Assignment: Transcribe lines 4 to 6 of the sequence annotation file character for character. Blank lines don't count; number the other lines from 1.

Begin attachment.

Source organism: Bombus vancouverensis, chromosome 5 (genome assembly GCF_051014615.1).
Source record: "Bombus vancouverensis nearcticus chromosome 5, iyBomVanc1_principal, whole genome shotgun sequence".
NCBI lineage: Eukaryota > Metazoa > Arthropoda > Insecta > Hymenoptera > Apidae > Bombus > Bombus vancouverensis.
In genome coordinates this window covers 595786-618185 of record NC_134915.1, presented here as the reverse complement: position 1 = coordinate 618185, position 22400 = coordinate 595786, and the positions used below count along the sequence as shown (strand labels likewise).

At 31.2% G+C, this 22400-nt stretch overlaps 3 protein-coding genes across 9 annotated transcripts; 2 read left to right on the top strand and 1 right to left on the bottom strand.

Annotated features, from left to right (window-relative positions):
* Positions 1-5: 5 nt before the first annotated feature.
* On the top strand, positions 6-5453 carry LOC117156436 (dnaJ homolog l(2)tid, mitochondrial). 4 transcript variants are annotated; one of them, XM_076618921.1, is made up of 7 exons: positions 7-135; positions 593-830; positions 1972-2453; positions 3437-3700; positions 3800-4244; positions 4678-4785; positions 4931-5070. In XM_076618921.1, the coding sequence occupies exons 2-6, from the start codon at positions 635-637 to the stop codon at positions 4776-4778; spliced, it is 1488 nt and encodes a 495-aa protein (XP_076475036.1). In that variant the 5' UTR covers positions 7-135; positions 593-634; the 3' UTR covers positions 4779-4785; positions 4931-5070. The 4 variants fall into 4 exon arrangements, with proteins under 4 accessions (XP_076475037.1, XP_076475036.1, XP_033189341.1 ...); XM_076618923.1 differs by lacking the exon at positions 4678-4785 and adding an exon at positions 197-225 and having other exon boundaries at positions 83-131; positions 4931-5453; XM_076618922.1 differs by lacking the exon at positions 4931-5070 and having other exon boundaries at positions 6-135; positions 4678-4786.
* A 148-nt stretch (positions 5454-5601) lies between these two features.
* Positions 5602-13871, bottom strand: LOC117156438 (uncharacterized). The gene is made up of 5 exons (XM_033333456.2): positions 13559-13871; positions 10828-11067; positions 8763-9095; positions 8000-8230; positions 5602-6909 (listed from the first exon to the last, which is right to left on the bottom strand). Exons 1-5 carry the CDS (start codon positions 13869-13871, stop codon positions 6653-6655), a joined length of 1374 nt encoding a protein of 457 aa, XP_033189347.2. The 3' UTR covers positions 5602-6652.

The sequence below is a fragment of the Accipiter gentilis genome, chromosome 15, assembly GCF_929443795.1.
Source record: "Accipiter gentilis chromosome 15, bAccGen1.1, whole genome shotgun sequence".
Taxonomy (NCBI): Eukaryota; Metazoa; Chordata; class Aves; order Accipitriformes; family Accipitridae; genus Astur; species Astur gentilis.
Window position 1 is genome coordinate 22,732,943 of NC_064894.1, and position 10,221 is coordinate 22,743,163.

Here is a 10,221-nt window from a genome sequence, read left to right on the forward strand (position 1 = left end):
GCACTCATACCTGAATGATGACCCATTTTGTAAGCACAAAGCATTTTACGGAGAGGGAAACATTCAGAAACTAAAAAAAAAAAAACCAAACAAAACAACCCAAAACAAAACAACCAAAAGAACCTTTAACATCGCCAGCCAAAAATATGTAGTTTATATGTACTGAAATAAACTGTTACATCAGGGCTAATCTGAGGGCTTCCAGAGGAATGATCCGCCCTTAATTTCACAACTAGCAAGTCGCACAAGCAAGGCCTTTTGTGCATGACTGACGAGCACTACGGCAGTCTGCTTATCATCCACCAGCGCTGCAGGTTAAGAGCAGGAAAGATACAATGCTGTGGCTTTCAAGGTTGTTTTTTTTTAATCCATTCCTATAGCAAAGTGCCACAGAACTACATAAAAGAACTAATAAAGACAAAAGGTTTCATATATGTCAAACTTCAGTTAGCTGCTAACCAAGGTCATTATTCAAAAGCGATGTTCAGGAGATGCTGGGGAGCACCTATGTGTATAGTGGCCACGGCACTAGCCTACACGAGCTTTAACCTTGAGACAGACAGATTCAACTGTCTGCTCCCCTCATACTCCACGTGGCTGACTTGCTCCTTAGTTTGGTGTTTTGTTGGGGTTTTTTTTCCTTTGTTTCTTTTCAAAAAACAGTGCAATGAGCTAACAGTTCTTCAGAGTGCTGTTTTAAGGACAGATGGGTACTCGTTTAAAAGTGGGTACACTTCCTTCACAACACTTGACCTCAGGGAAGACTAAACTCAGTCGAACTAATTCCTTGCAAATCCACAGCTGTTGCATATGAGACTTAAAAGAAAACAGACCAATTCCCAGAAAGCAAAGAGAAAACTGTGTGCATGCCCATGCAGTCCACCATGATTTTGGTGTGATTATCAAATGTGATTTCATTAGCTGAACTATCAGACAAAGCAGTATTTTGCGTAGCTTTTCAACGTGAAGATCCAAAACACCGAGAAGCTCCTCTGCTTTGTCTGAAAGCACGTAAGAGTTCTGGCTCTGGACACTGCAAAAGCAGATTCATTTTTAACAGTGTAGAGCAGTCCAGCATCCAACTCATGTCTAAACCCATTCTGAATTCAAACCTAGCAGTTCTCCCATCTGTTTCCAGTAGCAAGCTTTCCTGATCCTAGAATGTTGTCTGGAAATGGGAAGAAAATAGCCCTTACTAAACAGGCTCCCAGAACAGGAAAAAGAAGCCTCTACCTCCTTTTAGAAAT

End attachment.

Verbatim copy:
In genome coordinates this window covers 595786-618185 of record NC_134915.1, presented here as the reverse complement: position 1 = coordinate 618185, position 22400 = coordinate 595786, and the positions used below count along the sequence as shown (strand labels likewise).

At 31.2% G+C, this 22400-nt stretch overlaps 3 protein-coding genes across 9 annotated transcripts; 2 read left to right on the top strand and 1 right to left on the bottom strand.

Annotated features, from left to right (window-relative positions):